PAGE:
The Way It Was

1956, Hudson's Northland in Southfield


photograph courtesy of the Detroit Historical Society (Davis B. HilLmer Collection)


Long before the quick, convenient, and downright impersonal ability for consumers to shop online, brick-and-mortar stores did everything to lure customers into their shops, and to ensure the experience was as memorable as possible. Businesses went the extra mile during the Christmas season, and festive displays such as this above an entryway at Hudson’s Northland in Southfield were meant to enchant and delight shoppers, enticing them to linger and buy. The signage states: “Entrance No. 6, South Mall, Eight Mile Road Side.” Two tots climbing ladders trim a tree, already laden with decorations. No department store could rival downtown Hudson’s in choice of merchandise and customer service, but the Hudson’s corporate leadership couldn’t ignore the explosive growth of Detroit’s suburbs after World War II and decided to join the expansion by building Northland Center, at Greenfield Road and M-10. Ground broke in 1952, and, at the time of its opening in 1954, Northland was the largest regional shopping mall in the world. Of course, the cynosure of the center, which was designed by Victor Gruen, was the four-level Hudson’s, but the area was also adorned with attractive sculptures, landscaping, fountains, and many other attractive, albeit smaller, emporiums. The area maintained an open-air atmosphere for years, but the mall was enclosed in the 1970s. When this photo was taken shortly after opening, Northland was a major destination, swarming with shoppers. But gradually, it lost its luster. Soon, Hudson’s opened outposts at Eastland, Westland, and Southland. Then the population migration moved farther away from the inner-ring suburbs. Northland, so popular when it opened, waned precipitously, so much so that by 2015, it shuttered. At press time, the grand old place was being dismantled. But Christmas? It steadfastly endures.


Edit Module
Edit Module Edit ModuleShow Tags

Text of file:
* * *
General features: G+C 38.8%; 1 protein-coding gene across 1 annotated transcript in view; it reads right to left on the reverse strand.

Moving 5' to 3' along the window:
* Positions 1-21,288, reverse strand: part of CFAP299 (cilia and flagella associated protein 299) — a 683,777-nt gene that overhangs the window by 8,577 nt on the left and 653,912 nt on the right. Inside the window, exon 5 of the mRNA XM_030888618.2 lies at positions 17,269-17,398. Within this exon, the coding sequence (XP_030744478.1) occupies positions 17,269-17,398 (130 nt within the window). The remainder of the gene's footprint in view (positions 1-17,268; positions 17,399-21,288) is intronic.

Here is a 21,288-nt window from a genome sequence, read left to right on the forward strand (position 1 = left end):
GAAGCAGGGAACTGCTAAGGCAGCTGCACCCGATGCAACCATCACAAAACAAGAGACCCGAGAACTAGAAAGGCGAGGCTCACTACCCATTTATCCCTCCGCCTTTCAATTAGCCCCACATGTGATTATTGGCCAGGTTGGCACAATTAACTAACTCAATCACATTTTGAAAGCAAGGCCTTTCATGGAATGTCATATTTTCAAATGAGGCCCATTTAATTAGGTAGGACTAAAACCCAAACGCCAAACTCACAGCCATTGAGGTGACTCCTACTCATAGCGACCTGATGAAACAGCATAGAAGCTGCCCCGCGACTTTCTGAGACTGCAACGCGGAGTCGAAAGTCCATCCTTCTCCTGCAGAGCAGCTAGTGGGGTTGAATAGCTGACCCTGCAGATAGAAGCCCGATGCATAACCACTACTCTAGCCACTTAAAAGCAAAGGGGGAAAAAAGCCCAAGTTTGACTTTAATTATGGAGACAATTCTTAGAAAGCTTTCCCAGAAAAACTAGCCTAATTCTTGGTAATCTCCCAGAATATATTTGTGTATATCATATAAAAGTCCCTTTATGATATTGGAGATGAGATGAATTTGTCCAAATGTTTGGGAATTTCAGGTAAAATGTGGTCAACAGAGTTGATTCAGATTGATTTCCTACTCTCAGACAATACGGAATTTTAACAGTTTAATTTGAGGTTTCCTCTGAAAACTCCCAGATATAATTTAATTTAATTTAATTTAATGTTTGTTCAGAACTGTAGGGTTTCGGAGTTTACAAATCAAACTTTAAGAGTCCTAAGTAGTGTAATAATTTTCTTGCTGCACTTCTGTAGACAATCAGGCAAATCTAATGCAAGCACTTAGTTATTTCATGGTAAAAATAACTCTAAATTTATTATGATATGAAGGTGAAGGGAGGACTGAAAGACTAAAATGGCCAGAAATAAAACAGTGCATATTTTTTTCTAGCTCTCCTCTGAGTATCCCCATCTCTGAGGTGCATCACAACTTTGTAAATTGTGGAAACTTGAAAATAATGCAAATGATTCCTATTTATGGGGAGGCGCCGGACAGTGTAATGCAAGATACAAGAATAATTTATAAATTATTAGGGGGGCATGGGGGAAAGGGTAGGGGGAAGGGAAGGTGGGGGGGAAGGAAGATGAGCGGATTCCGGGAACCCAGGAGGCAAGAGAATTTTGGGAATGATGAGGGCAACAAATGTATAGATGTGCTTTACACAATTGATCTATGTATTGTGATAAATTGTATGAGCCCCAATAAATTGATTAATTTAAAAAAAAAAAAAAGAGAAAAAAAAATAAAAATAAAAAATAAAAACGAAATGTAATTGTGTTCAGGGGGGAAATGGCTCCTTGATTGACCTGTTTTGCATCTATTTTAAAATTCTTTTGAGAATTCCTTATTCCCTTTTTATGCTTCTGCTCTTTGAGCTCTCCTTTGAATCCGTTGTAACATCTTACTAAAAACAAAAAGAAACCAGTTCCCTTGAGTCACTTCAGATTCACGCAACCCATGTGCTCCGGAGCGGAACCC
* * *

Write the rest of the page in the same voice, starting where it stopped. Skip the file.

Archive »Related Content

Web Exclusive: Meeting the Beatles

Fifty years ago, a Detroit-area teenager won a contest to meet The Beatles.

Rocking in Style

John Varvatos and Alice Cooper talk about their musical and fashion influences — and Detroit’s comeback

Well-Versed in Classics

DSO oboe player tools around town in a rare pair of turquoise 1962 Lincoln Continentals

All Dressed Up & Ready ...

Cobo Center is still a work in progress, but Auto Show visitors will notice a host of improvements

One Night Only: Steven Spielberg and John Williams at the DSO

Edit Module
Edit ModuleShow Tags

Most Popular

  1. The Makings of the Shinola Hotel
    When the Detroit brand’s first foray into hospitality opens its doors, it’ll offer customers...
  2. My Two Christmases
    An Armenian-Iranian, Detroit-based writer reflects on transposing the holiday across continents
  3. New Year’s Eve, Brooklyn Style
    Tips for celebrating 2019 from the pros at Brooklyn Outdoor
  4. Main Review: SheWolf
    Born in Detroit but inspired by Rome, SheWolf takes diners on a culinary journey
  5. The Art of Gifting
    Metro Detroit tastemakers from all walks of life offer a glimpse of what’s on their holiday...
  6. Comeback Catering
    Dish, in Detroit, pushes through hard times with consistently delicious food
  7. Meet the Makers: Tait Design Co.
    How an after-work hobby ascended to a booming business
  8. Precious Metals
    Layering necklaces, stacking rings, and placing bangle upon glitzy bangle: a definitive guide to...
  9. Food Recipe: Braised Beef Brisket
    Chef Aaron Lowen, of Empire Kitchen & Cocktails, shares one of his favorite holiday recipes
  10. An Hour with ... Ricki Friedman
    Founder, Break the Weight